When someone hits your car, you may assume that that individual caused the accident by crashing into you first. But what if they only hit you because you were driving distractedly and checking your text messages or on your phone? Or, what if following the accident, the injuries you suffered were because you were not wearing a seatbelt? Can you still recover compensation following a car accident if you contributed in some part to the severity or cause of the collision in Maryland?
According to a recent news report, a local man is facing charges following an accident where the victim died. The accident, which took place last June, occurred when the local man crashed into an individual driving a moped. The local man was exiting a shopping plaza and stopped at a light at an intersection because it was flashing yellow. He did not see any vehicles approaching from the east where the sun was obstructing his view, so he began to turn onto the ramp. Midway through the turn, the local man heard a loud crash on the passenger side of his vehicle when he collided with the victim on a moped. Police located the man operating the moped in the road near his scooter with serious injuries. The moped driver was transported to a local hospital for treatment, where he was later pronounced dead.
Following the accident, the local man was taken to the hospital for an evaluation and gave authorities permission to obtain samples of his blood. An investigation of the accident revealed that the local man was not under the influence of drugs or alcohol while he was driving, but that he was using his cellphone. Because the man was distracted while operating his vehicle, he failed to yield to oncoming traffic, which caused the crash. The man has been charged with negligent homicide with a motor vehicle and failure to yield the right of way.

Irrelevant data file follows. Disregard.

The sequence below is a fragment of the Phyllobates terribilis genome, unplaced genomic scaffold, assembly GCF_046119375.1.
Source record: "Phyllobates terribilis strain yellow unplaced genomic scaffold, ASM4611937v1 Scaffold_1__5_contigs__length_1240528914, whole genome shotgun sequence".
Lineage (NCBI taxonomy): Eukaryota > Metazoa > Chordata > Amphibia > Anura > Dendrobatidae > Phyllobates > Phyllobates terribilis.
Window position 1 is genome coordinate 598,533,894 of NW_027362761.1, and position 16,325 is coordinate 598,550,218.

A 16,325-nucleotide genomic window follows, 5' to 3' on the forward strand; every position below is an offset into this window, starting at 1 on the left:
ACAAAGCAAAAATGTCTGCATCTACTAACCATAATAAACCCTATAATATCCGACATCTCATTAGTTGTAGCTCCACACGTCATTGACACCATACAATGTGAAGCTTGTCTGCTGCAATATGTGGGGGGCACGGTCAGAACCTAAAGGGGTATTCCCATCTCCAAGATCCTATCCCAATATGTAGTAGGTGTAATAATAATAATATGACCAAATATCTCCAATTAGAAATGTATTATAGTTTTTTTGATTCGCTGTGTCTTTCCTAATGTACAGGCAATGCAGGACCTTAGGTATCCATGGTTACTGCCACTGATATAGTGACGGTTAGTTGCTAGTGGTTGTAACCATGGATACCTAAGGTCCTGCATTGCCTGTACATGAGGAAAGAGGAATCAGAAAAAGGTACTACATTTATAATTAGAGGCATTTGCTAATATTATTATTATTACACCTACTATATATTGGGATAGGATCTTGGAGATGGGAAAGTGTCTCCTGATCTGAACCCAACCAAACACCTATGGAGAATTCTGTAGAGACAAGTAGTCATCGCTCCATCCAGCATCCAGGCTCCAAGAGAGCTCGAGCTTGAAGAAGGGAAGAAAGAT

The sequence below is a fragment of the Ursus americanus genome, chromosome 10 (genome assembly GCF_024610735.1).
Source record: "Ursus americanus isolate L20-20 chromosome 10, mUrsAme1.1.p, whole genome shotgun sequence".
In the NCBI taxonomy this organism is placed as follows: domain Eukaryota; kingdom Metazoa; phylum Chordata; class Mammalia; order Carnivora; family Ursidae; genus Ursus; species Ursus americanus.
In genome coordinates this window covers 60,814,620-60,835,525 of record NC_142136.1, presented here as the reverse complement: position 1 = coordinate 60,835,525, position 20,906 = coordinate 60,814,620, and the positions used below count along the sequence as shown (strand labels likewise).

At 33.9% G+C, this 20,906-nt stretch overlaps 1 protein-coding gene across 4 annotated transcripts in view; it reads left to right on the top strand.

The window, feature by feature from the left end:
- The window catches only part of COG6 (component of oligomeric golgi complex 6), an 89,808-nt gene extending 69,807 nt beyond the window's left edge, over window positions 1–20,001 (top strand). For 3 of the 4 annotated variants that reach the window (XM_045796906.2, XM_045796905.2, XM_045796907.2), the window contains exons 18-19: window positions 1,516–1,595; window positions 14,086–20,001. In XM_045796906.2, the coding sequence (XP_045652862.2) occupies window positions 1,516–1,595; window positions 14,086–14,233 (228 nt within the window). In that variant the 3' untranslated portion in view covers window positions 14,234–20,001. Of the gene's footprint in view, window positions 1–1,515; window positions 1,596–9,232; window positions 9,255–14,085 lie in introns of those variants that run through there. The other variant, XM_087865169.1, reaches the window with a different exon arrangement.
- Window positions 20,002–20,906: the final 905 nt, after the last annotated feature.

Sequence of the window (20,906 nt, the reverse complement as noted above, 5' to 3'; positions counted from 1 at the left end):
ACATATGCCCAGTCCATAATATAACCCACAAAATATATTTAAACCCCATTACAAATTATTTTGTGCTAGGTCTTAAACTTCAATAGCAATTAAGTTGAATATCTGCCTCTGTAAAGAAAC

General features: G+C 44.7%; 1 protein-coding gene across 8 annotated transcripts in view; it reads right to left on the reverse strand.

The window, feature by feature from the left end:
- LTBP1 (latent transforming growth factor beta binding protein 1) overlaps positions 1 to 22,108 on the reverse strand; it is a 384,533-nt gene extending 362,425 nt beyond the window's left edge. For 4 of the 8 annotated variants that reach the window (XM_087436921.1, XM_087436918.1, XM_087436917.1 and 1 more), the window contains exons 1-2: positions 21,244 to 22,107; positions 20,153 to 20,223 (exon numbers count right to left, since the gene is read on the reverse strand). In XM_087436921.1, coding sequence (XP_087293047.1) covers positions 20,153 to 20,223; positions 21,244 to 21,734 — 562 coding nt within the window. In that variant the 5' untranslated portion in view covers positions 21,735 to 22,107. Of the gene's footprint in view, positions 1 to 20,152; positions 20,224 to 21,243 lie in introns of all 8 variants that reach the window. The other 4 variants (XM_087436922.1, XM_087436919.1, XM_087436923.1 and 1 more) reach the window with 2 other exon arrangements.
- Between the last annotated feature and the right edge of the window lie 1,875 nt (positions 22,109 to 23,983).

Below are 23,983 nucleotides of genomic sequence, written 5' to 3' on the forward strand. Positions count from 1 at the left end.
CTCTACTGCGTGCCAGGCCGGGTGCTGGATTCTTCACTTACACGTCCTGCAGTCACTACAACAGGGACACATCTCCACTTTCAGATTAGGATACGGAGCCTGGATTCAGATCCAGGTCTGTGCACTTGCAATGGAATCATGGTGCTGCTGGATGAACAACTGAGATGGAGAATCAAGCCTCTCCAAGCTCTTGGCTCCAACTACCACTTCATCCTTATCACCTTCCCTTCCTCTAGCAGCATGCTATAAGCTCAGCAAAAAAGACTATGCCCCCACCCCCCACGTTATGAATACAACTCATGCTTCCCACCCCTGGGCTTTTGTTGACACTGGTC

Unfortunately, Maryland personal injury laws are sometimes quite unfriendly toward potential plaintiffs in car accidents. In Maryland, a contributory negligence framework applies, which means that if you contributed at all to causing the accident, you will be barred from collecting compensation from the other party or parties involved in the accident.
Can a Motorcyclist's Negligence Prevent Them from Recovering Through a Personal Injury Lawsuit?
Yes, even if you only contributed one percent to a motorcycle accident, you could be ineligible from collecting damages under Maryland’s contributory negligence rule. For example, if someone rear-ends you at a stoplight, but did so because you were on your phone and were not paying attention when the light turned green, the other side could argue that you contributed, in a small way, to causing the accident. In close cases like this example, it is best to consult with an experienced personal injury lawyer. Often, it may be advisable to attempt to settle a case, or in close factual scenarios like this one, argue it out in court so that you can recover the compensation you deserve.
Do You Need an Experienced Maryland Accident Attorney?
If you or someone you know was recently hurt or killed in a Maryland motorcycle accident, contact the lawyers at Lebowitz & Mzhen today for assistance. Our attorneys will provide you with the advice, legal expertise, and support you need to navigate your legal claim with ease. To schedule a free consultation today, contact us at 800-654-1949.